It’s an amazing piece. And the drugs mixed with the unhealthy sense of entitlement has resulted in a lot of dead soldiers:
Dumas had been arrested numerous times in North Carolina on charges ranging from making terroristic threats to impersonating a cop, yet had never been prosecuted. Lavigne, too, managed to escape prosecution on multiple occasions, though he had been suspected of felonies that included harboring an escapee, maintaining a vehicle or dwelling to manufacture a controlled substance, and even murder.
In 2018, Lavigne shot and killed his best friend, a Green Beret named Mark Leshikar, in an inexplicable, drug-fueled altercation that no one witnessed but two little girls. Sheriff’s deputies took him to the station, but he was never placed under arrest or charged with a crime. He was taken home that same night by some of his Delta Force teammates. “They are a very hush-hush community,” says Diane Ballard, a police detective in the tiny town of Vass, where numerous Delta Force operators, current and retired, own houses. “They do what they want.”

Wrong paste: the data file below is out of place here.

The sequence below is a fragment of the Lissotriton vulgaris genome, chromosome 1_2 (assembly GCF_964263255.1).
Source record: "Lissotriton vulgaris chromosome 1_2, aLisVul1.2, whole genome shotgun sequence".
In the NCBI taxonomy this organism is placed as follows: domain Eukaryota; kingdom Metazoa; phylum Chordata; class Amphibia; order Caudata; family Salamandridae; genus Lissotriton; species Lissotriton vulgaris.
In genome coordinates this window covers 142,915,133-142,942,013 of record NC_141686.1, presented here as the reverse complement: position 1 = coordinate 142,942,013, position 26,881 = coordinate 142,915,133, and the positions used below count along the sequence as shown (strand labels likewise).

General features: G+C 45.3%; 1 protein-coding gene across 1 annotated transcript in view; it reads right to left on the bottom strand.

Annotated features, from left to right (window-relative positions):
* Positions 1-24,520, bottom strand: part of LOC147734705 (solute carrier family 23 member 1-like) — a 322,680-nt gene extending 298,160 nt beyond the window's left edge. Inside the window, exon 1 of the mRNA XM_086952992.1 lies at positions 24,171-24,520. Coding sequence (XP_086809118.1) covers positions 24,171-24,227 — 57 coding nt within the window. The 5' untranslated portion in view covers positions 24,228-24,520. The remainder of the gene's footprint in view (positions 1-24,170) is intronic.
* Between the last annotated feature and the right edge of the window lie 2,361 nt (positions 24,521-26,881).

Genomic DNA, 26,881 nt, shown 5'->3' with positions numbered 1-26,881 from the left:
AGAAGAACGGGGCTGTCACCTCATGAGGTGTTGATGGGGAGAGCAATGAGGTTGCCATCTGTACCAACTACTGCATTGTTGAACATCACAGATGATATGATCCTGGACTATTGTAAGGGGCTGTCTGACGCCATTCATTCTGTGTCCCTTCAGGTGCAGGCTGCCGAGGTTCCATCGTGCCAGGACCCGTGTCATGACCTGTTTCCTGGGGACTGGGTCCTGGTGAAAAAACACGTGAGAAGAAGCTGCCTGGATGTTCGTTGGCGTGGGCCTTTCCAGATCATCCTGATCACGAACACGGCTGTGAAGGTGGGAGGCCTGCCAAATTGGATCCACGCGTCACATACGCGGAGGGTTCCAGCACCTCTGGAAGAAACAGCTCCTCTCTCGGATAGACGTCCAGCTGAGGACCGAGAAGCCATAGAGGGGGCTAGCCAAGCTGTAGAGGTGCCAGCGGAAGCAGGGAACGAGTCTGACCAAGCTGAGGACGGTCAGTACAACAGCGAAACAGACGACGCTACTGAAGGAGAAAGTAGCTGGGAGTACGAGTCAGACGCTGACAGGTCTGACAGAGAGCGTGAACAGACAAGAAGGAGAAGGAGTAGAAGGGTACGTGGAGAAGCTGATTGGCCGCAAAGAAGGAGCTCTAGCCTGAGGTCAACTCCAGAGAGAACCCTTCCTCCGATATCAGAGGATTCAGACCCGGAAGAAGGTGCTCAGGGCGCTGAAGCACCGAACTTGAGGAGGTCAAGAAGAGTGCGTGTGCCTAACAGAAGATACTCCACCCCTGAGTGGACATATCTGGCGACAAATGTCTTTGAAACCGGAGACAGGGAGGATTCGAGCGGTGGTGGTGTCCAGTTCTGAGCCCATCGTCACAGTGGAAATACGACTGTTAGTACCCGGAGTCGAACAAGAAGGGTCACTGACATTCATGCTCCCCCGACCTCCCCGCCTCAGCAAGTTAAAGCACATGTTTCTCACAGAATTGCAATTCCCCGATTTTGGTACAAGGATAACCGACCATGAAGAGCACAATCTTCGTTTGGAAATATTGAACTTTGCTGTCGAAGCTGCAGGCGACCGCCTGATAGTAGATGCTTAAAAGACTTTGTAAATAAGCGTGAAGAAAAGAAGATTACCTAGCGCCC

Most immediately, though, the discovery of Lavigne’s body represented a problem for the leadership at Fort Bragg. Army authorities won’t disclose the total number of soldiers stationed there who died in 2020, but Lavigne was one of a spate of homicides and suicides that brought the tally up to at least 44, pushing Fort Bragg to a decisive first-place finish in a race no one wanted to win. It far surpassed Fort Hood, where 28 soldier deaths in 2020 led to a congressional investigation, a sweeping indictment of the installation’s “toxic culture,” and the dismissal of most of the chain of command. To date, the House Armed Services Committee seems not to have noticed the similar pattern at Fort Bragg.